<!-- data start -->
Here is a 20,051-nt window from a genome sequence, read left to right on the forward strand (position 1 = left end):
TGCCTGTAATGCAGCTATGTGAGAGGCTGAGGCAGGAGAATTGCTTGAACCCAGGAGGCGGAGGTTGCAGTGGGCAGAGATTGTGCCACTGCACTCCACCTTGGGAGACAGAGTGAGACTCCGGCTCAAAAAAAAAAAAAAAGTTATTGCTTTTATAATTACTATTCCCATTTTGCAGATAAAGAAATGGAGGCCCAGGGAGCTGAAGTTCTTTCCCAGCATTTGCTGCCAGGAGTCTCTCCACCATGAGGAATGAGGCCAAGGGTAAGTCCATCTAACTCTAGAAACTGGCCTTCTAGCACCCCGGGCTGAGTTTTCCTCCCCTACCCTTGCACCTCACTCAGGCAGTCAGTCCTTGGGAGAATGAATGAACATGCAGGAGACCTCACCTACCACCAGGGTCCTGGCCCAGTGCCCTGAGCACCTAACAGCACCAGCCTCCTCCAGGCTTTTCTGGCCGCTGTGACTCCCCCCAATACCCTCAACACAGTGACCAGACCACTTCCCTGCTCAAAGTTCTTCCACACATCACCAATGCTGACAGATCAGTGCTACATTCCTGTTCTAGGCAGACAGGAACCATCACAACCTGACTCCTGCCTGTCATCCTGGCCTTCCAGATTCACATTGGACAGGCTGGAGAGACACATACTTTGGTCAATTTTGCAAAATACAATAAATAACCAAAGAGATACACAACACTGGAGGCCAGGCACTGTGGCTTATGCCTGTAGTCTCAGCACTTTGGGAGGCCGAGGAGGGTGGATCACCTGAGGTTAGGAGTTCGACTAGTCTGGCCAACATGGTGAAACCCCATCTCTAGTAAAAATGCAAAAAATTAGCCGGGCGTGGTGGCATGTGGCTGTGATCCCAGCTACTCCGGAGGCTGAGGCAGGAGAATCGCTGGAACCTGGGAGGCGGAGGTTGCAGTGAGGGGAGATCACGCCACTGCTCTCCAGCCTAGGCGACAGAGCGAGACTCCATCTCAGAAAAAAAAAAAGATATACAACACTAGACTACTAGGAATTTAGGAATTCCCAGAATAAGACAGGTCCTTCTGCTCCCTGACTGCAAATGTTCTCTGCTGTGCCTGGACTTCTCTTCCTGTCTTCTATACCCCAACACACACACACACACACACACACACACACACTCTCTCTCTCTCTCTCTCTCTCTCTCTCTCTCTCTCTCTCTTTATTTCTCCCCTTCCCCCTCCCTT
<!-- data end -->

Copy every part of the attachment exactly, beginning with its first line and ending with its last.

Here is a 20,051-nt window from a genome sequence, read left to right on the forward strand (position 1 = left end):
TGCCTGTAATGCAGCTATGTGAGAGGCTGAGGCAGGAGAATTGCTTGAACCCAGGAGGCGGAGGTTGCAGTGGGCAGAGATTGTGCCACTGCACTCCACCTTGGGAGACAGAGTGAGACTCCGGCTCAAAAAAAAAAAAAAAGTTATTGCTTTTATAATTACTATTCCCATTTTGCAGATAAAGAAATGGAGGCCCAGGGAGCTGAAGTTCTTTCCCAGCATTTGCTGCCAGGAGTCTCTCCACCATGAGGAATGAGGCCAAGGGTAAGTCCATCTAACTCTAGAAACTGGCCTTCTAGCACCCCGGGCTGAGTTTTCCTCCCCTACCCTTGCACCTCACTCAGGCAGTCAGTCCTTGGGAGAATGAATGAACATGCAGGAGACCTCACCTACCACCAGGGTCCTGGCCCAGTGCCCTGAGCACCTAACAGCACCAGCCTCCTCCAGGCTTTTCTGGCCGCTGTGACTCCCCCCAATACCCTCAACACAGTGACCAGACCACTTCCCTGCTCAAAGTTCTTCCACACATCACCAATGCTGACAGATCAGTGCTACATTCCTGTTCTAGGCAGACAGGAACCATCACAACCTGACTCCTGCCTGTCATCCTGGCCTTCCAGATTCACATTGGACAGGCTGGAGAGACACATACTTTGGTCAATTTTGCAAAATACAATAAATAACCAAAGAGATACACAACACTGGAGGCCAGGCACTGTGGCTTATGCCTGTAGTCTCAGCACTTTGGGAGGCCGAGGAGGGTGGATCACCTGAGGTTAGGAGTTCGACTAGTCTGGCCAACATGGTGAAACCCCATCTCTAGTAAAAATGCAAAAAATTAGCCGGGCGTGGTGGCATGTGGCTGTGATCCCAGCTACTCCGGAGGCTGAGGCAGGAGAATCGCTGGAACCTGGGAGGCGGAGGTTGCAGTGAGGGGAGATCACGCCACTGCTCTCCAGCCTAGGCGACAGAGCGAGACTCCATCTCAGAAAAAAAAAAAGATATACAACACTAGACTACTAGGAATTTAGGAATTCCCAGAATAAGACAGGTCCTTCTGCTCCCTGACTGCAAATGTTCTCTGCTGTGCCTGGACTTCTCTTCCTGTCTTCTATACCCCAACACACACACACACACACACACACACACACACTCTCTCTCTCTCTCTCTCTCTCTCTCTCTCTCTCTCTCTCTTTATTTCTCCCCTTCCCCCTCCCTT